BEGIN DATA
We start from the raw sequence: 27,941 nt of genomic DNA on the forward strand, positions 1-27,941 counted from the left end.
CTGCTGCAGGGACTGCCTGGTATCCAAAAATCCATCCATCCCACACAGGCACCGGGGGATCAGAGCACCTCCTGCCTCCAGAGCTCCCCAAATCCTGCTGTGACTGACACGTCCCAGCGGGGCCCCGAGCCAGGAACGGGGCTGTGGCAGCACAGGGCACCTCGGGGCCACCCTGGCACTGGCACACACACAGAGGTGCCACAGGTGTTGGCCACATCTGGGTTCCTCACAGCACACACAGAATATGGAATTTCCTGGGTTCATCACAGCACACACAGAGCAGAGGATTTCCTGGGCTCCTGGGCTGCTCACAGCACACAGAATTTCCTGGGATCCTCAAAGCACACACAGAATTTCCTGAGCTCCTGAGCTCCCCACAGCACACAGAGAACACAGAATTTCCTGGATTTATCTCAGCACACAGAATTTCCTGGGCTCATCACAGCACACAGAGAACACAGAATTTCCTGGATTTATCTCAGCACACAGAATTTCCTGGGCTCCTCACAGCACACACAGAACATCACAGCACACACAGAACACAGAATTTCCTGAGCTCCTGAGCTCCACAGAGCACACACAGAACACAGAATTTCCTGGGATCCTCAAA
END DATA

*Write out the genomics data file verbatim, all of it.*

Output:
We start from the raw sequence: 27,941 nt of genomic DNA on the forward strand, positions 1-27,941 counted from the left end.
CTGCTGCAGGGACTGCCTGGTATCCAAAAATCCATCCATCCCACACAGGCACCGGGGGATCAGAGCACCTCCTGCCTCCAGAGCTCCCCAAATCCTGCTGTGACTGACACGTCCCAGCGGGGCCCCGAGCCAGGAACGGGGCTGTGGCAGCACAGGGCACCTCGGGGCCACCCTGGCACTGGCACACACACAGAGGTGCCACAGGTGTTGGCCACATCTGGGTTCCTCACAGCACACACAGAATATGGAATTTCCTGGGTTCATCACAGCACACACAGAGCAGAGGATTTCCTGGGCTCCTGGGCTGCTCACAGCACACAGAATTTCCTGGGATCCTCAAAGCACACACAGAATTTCCTGAGCTCCTGAGCTCCCCACAGCACACAGAGAACACAGAATTTCCTGGATTTATCTCAGCACACAGAATTTCCTGGGCTCATCACAGCACACAGAGAACACAGAATTTCCTGGATTTATCTCAGCACACAGAATTTCCTGGGCTCCTCACAGCACACACAGAACATCACAGCACACACAGAACACAGAATTTCCTGAGCTCCTGAGCTCCACAGAGCACACACAGAACACAGAATTTCCTGGGATCCTCAAA